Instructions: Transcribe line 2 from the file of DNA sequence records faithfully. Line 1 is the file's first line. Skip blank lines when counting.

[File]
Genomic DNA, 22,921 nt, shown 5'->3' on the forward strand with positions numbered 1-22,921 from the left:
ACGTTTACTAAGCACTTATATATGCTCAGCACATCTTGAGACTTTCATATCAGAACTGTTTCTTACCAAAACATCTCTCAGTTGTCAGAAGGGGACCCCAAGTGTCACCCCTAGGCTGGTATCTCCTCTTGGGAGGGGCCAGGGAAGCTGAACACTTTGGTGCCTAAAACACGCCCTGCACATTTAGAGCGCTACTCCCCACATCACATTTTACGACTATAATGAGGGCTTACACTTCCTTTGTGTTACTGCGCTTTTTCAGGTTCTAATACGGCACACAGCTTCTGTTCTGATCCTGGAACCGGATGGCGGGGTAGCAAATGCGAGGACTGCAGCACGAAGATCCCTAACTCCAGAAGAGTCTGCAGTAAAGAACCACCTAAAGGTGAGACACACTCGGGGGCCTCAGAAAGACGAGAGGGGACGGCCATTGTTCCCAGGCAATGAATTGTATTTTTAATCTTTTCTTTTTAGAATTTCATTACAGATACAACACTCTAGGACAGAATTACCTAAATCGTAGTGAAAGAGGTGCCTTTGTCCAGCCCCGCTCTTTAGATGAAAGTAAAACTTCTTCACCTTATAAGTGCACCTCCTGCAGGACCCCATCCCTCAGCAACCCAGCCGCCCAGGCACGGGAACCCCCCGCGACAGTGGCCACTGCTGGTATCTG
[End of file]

ACGTTTACTAAGCACTTATATATGCTCAGCACATCTTGAGACTTTCATATCAGAACTGTTTCTTACCAAAACATCTCTCAGTTGTCAGAAGGGGACCCCAAGTGTCACCCCTAGGCTGGTATCTCCTCTTGGGAGGGGCCAGGGAAGCTGAACACTTTGGTGCCTAAAACACGCCCTGCACATTTAGAGCGCTACTCCCCACATCACATTTTACGACTATAATGAGGGCTTACACTTCCTTTGTGTTACTGCGCTTTTTCAGGTTCTAATACGGCACACAGCTTCTGTTCTGATCCTGGAACCGGATGGCGGGGTAGCAAATGCGAGGACTGCAGCACGAAGATCCCTAACTCCAGAAGAGTCTGCAGTAAAGAACCACCTAAAGGTGAGACACACTCGGGGGCCTCAGAAAGACGAGAGGGGACGGCCATTGTTCCCAGGCAATGAATTGTATTTTTAATCTTTTCTTTTTAGAATTTCATTACAGATACAACACTCTAGGACAGAATTACCTAAATCGTAGTGAAAGAGGTGCCTTTGTCCAGCCCCGCTCTTTAGATGAAAGTAAAACTTCTTCACCTTATAAGTGCACCTCCTGCAGGACCCCATCCCTCAGCAACCCAGCCGCCCAGGCACGGGAACCCCCCGCGACAGTGGCCACTGCTGGTATCTG